2 Call of Cthulhu, late 90s. Less 'stolen' and more 'never returned' plus 'continental drifted away'. 3rd edition I think, with Cthulhu's glaring eye poking through a smashed door. I just bought the latest, and although it has been 'prettied up' by the art department, its prose has conversely lost some of its charm.
3 Robotech (Invid Invasion, Southern Cross and the core book). Palladium is eminently playable with a 'Palladium Patch' of houserules I made back in the day (and may still be floating out there on the internet somewheres), and Robotech can be used for a great BSG / Space Above & Beyond style game. Also, watching the anime was my daily ritual after coming home as a kid.

I am sure I lost others (TMNT, Elric!, GURPS, Conspiracy X to name a few) but they were less memorable or missed than the 3 above.

What about you? Which RPGs have you lost and wished you had most?


Sunday, April 7, 2013

Avoiding D&D Disneyland: Questing for Equipment

In a lot of the early D&D I played back in the 80s and 90s, setting was never a big concern. NPC interaction was largely handwaved, stores were stocked with every weapon and piece of equipment we wanted, and I don’t ever recall hearing names of the places we moved through nor the people who lived there. Unless we truly went rogue and had to be slapped down by the hand of authority, a trip to town was just downtime between dungeon crawls.

I call this type of setting ‘D&D Disneyland,’ it being a small world, after all. Although I understand that a DM’s job requires such preparation and concentration that sometimes detailing the adventure leaves the world with a slapdash paintjob, my wanderings in the prefab world of Stormbringer always had a realer, more unforgettable feel to them.

As the Young Kingdoms showed me, settings in roleplaying games are really immersive and interesting when their description gives the impression of interacting with a reality obeying its own internal logic, when despite the player characters having the opportunity to become major players in the world, it simultaneously seems to roll on fine without them, and does not stop existing the moment they leave the town and delve into a dank dungeon.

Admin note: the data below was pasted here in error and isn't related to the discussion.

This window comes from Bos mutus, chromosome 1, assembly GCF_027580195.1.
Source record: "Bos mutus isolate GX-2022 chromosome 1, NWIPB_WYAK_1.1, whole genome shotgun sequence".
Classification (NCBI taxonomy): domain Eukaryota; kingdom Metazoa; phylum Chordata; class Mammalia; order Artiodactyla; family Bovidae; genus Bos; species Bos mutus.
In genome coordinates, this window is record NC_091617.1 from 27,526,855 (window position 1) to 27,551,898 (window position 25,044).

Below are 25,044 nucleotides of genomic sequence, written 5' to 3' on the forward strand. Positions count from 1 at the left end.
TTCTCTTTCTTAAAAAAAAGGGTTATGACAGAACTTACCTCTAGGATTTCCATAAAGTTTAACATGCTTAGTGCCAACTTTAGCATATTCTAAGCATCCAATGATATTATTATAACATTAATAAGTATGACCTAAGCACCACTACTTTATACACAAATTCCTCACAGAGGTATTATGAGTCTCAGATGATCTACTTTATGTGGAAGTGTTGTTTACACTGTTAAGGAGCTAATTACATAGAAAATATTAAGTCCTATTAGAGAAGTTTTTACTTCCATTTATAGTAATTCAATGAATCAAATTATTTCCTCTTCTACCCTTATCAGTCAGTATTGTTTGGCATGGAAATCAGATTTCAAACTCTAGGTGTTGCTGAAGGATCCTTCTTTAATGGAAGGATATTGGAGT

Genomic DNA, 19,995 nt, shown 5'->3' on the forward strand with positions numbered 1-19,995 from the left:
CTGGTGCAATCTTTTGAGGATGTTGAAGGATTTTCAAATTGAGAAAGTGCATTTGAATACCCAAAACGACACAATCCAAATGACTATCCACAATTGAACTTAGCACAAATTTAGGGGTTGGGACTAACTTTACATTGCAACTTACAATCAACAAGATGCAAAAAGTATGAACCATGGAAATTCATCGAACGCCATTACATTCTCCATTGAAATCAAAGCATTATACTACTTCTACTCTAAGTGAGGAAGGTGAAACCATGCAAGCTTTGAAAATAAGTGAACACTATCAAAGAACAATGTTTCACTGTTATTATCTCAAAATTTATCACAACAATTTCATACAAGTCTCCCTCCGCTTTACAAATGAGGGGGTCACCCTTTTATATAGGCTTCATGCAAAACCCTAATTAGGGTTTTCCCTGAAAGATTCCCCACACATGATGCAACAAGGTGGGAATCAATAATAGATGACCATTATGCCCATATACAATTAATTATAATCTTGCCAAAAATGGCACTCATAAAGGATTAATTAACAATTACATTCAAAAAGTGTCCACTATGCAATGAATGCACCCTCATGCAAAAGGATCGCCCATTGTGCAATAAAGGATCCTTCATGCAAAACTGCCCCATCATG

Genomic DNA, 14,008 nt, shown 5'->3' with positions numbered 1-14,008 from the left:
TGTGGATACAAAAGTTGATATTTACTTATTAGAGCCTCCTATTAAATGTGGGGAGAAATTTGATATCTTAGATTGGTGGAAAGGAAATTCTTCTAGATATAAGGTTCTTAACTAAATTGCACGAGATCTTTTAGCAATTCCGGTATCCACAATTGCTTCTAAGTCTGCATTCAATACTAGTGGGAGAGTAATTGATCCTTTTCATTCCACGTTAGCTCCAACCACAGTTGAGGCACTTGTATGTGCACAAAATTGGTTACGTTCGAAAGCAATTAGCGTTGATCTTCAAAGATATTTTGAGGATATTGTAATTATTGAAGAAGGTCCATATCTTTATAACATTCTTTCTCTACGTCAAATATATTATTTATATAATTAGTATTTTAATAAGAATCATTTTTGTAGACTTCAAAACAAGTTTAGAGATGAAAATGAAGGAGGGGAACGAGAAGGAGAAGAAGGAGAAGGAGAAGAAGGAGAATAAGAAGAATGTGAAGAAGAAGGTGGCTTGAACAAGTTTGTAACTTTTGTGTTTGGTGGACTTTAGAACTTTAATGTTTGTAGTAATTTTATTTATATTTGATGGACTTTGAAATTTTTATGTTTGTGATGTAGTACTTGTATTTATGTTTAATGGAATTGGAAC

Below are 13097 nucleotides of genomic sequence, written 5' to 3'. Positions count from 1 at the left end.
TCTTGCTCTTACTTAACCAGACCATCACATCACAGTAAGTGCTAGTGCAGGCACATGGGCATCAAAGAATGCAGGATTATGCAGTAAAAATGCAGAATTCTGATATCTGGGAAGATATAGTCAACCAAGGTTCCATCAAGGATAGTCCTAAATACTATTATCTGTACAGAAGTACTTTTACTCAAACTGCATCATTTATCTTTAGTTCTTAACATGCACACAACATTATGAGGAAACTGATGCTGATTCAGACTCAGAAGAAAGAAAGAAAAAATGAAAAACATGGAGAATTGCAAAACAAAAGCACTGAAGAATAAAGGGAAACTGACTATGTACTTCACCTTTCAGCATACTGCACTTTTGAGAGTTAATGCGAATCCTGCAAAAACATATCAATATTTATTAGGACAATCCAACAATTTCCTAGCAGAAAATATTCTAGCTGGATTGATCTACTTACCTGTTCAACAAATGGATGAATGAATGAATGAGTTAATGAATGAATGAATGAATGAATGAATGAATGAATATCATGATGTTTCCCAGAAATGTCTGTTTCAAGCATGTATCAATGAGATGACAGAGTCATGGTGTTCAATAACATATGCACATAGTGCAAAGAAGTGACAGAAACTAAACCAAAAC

How does the harried DM create a memorable setting that calls the players back every week, makes a trip to town as exciting as a trip to a tomb, all without overburdening his already bursting plate?

One way is to introduce quests for equipment. A quickly resolvable sidequest for something the PCs need, especially when tied intimately to the goings on in the gameworld, can breathe life into an otherwise dull session in town. Sidequests can be overused, taking attention away from the main adventure path if there is one, so choosing one thing the adventurers need as a quest seed and having the explanation come from a denizen of the world should provide just enough adventure and setting colour to enhance the gaming experience.

Here are some examples from the mouth of Lena, chatty landlady at any small inn.

“Want some steel pegs, horseshoes or a new sword? Sven can do it, but the last shipment of iron was stolen by goblins. You could go hunt them down and bring back what you can find. Or you could cut out the middleman and go straight to the mines. Maybe the gnomes are still bringing iron up, but last I heard they met something nasty down deep and the lower levels were abandoned.”

“Armor is a whole nuther thing. You need fine craftsmanship, you’ll have to find some dwarves if you want to find anything better than a leather jerkin in these parts. Dwarvish make’ll cost you, but it’ll never rust and fit you like a glove. The elves muck around with chainmail a bit, but for real suits you’ll need dwarves. Humans in the city come close, but the dwarves in the mountains are your best bet.”

“Healing potions are tough. The druid gives out poultices and herbal remedies to folk of his persuasion, but don’t expect anything if you don’t follow the old religion. If you’re paying coin, the witch can whip up a few batches of simple stuff. It’s a bit iffy, and a bad potion could turn you into a frog or whatnot.”

“Staffs and magic rings? Nobody sells that kind of stuff openly. An old noble knight family might have a destitute member willing to part with some trinkets taken by an ancestor, but you’ll have to take what you can get. And get what you pay for. Course there’s always stealing…”

If you do try any of these, drop us a line and tell us how it went. Also, if you have any sidequest ideas yourself, feel free to drop them into the comments section.

Until next week!